In advance of the new overhaul the immigration system:

The Home Office MP Account Management Team: We are fixing a broken asylum system and creating a new one which will be fairer and firmer and compassionate towards those who need our help.

This post will be updated as reports come in about how the Government may plan to do this:

24 March: Government Consultation process announced – responses to be filed by 6 May 2021 11.45pm:

Priti Patel’s statement today:

Statement by Nazek Ramadan, director of StatusNow4All signatory organisation Migrant Voice

Home Secretary Priti Patel’s proposed “biggest overhaul of the UK’s asylum system in decades” is based on false premises – particularly on the actual availability of legal routes – and tears apart the principle of the right to claim asylum.

The proposals create a two-tier system that punishes those who manage to find their own route to safety and condemns them to a life in limbo with restricted rights.

People fleeing persecution and death have the right to seek sanctuary. That is the starting point, and no policy should undermine it. We are dealing here with human beings: they cannot be treated like commodities.

The only way forward is the creation of legal routes for people trying to protect their lives. Yet the Home Office proposals do not tackle how more legal routes can be established. Its only example is the current “generous” limited international resettlement scheme that resettles only 1 per cent of those who need it and are recognised by the United Nations. The other 99 per cent are left abandoned for years in harsh conditions. Our fear is that the government will use the resettlement scheme to severely reduce the number of people accessing protection in the UK and create offshore asylum processing centres that leave vulnerable people stuck in precarious, uncertain situations for years.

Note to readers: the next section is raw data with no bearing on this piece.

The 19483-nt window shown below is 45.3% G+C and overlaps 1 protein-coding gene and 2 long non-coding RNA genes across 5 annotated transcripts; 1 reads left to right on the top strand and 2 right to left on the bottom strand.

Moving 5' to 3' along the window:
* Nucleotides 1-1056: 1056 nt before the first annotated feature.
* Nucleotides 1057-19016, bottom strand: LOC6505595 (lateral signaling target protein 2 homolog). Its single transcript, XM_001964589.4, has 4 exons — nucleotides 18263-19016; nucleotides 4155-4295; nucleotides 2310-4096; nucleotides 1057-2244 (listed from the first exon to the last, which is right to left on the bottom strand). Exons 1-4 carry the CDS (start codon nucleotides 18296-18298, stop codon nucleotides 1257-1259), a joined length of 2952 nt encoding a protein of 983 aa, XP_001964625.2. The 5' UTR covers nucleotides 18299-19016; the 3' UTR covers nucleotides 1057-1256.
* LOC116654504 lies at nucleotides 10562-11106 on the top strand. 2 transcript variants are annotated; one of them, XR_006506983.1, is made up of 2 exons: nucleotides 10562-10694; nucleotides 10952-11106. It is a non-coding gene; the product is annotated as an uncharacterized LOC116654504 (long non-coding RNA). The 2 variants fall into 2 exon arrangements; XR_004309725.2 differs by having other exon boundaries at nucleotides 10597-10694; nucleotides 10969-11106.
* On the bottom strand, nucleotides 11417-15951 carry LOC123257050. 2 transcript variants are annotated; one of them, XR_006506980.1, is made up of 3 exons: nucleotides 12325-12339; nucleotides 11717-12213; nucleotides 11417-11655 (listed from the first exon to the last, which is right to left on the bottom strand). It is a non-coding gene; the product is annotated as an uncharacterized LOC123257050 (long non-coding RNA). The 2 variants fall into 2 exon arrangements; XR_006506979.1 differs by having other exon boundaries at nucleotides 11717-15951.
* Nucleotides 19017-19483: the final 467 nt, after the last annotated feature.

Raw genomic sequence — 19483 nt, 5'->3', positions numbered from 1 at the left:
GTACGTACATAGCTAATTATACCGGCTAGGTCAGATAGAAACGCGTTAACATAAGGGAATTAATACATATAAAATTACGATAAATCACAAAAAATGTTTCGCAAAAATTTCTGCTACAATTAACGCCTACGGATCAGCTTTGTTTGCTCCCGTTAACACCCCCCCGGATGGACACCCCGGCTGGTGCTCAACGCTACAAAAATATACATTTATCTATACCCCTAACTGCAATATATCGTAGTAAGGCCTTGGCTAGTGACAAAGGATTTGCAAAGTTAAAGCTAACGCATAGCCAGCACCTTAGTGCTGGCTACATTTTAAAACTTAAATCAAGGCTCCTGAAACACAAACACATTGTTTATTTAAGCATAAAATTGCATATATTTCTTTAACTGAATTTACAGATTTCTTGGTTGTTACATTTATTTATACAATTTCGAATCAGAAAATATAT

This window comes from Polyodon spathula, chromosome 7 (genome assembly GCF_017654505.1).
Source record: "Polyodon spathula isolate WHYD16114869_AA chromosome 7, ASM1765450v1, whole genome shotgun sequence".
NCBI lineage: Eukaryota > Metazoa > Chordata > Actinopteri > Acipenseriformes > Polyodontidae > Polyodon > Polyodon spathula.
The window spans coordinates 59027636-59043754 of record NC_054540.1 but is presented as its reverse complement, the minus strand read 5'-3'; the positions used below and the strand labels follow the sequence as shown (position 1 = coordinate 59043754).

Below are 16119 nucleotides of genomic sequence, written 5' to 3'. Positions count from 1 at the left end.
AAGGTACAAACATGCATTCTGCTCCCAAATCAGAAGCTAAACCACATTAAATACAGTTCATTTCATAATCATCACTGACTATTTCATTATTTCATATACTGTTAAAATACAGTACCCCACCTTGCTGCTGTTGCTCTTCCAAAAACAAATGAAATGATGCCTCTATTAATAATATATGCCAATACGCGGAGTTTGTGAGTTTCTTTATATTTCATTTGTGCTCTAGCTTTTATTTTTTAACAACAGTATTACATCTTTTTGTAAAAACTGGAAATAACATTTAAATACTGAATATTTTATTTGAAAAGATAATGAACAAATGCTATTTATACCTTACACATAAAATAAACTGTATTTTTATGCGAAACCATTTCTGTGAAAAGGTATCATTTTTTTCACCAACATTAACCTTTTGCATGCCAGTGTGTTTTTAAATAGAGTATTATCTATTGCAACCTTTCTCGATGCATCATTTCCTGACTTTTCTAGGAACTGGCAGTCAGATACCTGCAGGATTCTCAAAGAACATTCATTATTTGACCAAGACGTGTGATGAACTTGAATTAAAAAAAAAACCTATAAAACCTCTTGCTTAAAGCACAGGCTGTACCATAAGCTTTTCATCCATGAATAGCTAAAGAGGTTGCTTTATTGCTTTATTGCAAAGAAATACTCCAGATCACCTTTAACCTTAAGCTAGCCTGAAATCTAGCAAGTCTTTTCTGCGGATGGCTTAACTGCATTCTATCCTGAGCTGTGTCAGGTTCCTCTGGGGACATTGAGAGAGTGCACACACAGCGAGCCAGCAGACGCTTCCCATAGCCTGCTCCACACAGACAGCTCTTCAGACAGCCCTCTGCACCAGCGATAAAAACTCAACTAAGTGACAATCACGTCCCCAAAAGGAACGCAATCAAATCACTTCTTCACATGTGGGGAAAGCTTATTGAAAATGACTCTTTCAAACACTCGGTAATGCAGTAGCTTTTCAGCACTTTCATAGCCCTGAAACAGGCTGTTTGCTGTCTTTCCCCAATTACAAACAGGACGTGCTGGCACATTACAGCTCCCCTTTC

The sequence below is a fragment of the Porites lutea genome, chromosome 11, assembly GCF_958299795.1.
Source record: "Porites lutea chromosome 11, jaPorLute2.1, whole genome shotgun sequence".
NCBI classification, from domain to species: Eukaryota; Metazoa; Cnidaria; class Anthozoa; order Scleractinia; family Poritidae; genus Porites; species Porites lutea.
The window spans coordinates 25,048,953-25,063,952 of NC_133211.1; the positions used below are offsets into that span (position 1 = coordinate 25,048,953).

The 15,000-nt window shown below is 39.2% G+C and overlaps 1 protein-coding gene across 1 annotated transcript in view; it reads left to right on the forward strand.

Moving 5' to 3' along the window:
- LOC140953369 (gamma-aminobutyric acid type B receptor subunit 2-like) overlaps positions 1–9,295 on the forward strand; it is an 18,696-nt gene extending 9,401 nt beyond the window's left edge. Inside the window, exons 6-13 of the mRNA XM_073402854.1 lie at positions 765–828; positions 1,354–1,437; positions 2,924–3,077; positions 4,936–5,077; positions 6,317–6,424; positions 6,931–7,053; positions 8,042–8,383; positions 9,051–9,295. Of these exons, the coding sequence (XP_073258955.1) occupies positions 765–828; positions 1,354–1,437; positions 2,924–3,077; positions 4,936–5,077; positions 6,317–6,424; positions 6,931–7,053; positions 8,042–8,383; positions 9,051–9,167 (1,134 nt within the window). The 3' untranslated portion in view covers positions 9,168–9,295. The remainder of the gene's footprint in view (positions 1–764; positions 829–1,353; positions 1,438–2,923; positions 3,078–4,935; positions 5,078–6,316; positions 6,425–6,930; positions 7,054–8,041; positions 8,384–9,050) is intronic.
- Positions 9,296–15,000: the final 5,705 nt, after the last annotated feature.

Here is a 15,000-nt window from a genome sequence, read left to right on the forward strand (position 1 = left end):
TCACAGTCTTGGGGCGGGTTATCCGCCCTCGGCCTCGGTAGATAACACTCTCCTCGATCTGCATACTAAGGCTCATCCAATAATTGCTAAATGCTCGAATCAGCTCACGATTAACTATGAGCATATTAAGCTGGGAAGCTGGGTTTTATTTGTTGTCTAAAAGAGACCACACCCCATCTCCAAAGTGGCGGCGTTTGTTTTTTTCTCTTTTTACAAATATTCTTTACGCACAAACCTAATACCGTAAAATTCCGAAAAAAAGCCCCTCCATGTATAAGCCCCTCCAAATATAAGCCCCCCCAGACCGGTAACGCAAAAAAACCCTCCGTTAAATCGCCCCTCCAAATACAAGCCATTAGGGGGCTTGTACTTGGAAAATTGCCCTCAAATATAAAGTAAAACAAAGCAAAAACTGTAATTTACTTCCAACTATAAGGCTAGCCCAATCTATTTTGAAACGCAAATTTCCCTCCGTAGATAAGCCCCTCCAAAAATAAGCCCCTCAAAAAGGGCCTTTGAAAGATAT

The government’s rhetoric about people smugglers is a diversion. Smugglers are irrelevant in this equation: they are the product of current policies, opportunistically filling a gap in the market. Legal routes would put them out of business immediately.

The idea of the two-tier system is dangerous. It runs counter to every human instinct and every treaty and law on international protection that allows you to seek safety in any way possible. In reality, most of those ways are clandestine. While we call for more legal and safe routes and for an improvement on existing resettlement routes, it is unacceptable to punish those who are simply trying to reach safety and do what anyone of us would do.


23 March 2021: Freemovement: Ahead of immigration bill reading

Guardian: As UK considers offshore asylum plan, why Australia’s system was a dangerous failure

Australia’s asylum processing centres on the islands of Manus and Nauru have been widely condemned for systemic abuses, and human rights violations

Eight years and the equivalent of £5bn. Twelve deaths and thousands of lives damaged, disrupted, and left in limbo. Australia’s “offshore processing” regime for asylum seekers achieved little and resolved less, a refugee held at the heart of the system for seven years has said.

“Australia has created a tragedy,” journalist and author Behrouz Boochani, an Iranian Kurdish refugee detained on Manus Island, told the Guardian. “I don’t think the people of the UK want their government to create the same tragedy in their name.”

The UK home secretary, Priti Patel, is expected to publish plans this week to overhaul Britain’s asylum system, including legislative changes that would allow the UK to send migrants who have claimed asylum to be sent to processing centres in third countries.